The doctor tries his best to back pedal explaining away what the shocked man has just witnessed. Moreau explains that many years ago he had been researching methods to accelerate the evolution of plants naturally moving on to applying those principles to animals. His bio-anthropological experiments were abruptly curtailed when one of his subjects escaped. Setting up his laboratory on the island he intensified his efforts. Lota, for instance, had been derived from a panther. The others on the island were all created by utilizing his methods on other animals. Much to his pleasant surprise Moreau has noticed that since his arrival Lota has been reacting in a noticeably more human manner. Moreau encourages the relationship by destroying the boat that was to take him away. Eventually love does blossom and is sealed by a kiss. Moreau is anxious to see what spawn might be produced although Parker laments his betrayal of his fiancée Ruth Thomas (Leila Hyams).

The jaded audience members of today might look at this movie as relatively tame but the sensibilities of their generation but try to place yourself in the mindset of a typical movie goer over eighty two years ago. The film was denounced as unnatural and denied the certificate of approval resulting in being banned in England. This would remain in effect preventing the display of the movie for an additional 26 years. This might seem outrageous for a generation born after the censorship wars and the subsequent placation by the MPAA rating system. The fact is back then the conservative mindset that pervaded the culture. A significant part of the importance of this movie and the valuable contribution distributors like Criterion play to our society by preserving our past through our cinematic history. Film is far more than entertainment, although that is an undeniably vital part of movies. The artistic expression conveyed this this means of expression is a part of history captured in the amber of celluloid. By looking at this film are transported back through time to another age.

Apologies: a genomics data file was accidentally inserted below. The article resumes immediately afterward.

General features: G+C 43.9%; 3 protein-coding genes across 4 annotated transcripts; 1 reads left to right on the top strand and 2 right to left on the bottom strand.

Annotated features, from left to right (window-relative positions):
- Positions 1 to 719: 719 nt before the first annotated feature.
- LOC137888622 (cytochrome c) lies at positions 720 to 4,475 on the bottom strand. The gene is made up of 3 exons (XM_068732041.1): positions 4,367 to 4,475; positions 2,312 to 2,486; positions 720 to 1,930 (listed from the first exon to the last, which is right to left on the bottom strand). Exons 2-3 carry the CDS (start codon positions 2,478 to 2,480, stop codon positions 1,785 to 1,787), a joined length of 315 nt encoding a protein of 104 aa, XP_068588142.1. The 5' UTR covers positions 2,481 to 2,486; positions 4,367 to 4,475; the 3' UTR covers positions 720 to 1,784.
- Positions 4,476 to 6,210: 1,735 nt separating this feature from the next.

Even placing the historical and cultural significance aside there is much more to this film. It remains an iconic story and a faithful representation of a classic piece of literature. H.G. Wells was one of the founding fathers of contemporary science fiction. Bradbury, Heinlein, Asimov and Clarke would all freely proclaim the ineffaceable affect this author had on the genre. He blended crucial social commentary into popular entertainment engaging themes that otherwise might have been too controversial to discussed unvarnished by the sabot of fantasy fiction to fire biting social criticism into the public affected directly by the enforcement of those moral directives. In this film the issue that is focused upon was a popular on for Wells, the ultimate effect of technology on the lives of the population. Like many ‘mad scientists’ represented in the genre Dr. Moreau, was initially compelled by a burning desire to understand the inner working of nature and bend them to the will of man. Like Mary Shelly’s Victor Frankenstein before him, Dr. Moreau wanted to wield the creative power of God. The strength of the individual to challenge these forays into the rightful province of the Creator is demonstrated through the determined actions of Parker. His ultimate choice of eschewing this biotechnology coopting of creation for the natural order of things by rejecting Lota in favor of the human Ruth is a firm yet subtle support of Well’s admonitions concerning the unbridled use of new technology.

Pulling everything together beautifully is the screenplay by Philip Wylie, who wrote the novel ‘When Worlds Collide’ and penned yet remained uncredited for his adaption of anther Wells classic, ‘The Invisible Man’. The director bringing this all together was Erle C. Kenton, one of the most sought after filmmakers who later contributed his fermentable talents to the nascent media of television. With a legendary cast of film giants including Charles Laughton and a famous yet bankrupt Bela Lugosi this was a company of actors without peer. Of the three versions of the novel brought to film this is by far the best and most memorable.

bulletAudio commentary featuring film historian Gregory Mank
bulletNew conversation between filmmaker John Landis, Oscar-winning makeup artist Rick Baker, and genre expert Bob Burns
bulletNew interviews with horror film historian David J. Skal; filmmaker Richard Stanley, the original director of the ill-fated 1996 adaptation; and Gerald Casale and Mark Mothersbaugh of the band Devo
bulletShort 1976 film by Devo, featuring the songs "Secret Agent Man" and "Jocko Homo"
bulletStills gallery
bulletTheatrical trailer
bulletBooklet featuring an essay by writer Christine Smallwood
Not to eat meat, that is the law. Are we not men?
Not to go on all fours, that is the law. Are we not men?
Not to spill blood, that is the law. Are we not men?

Posted 01/26/2014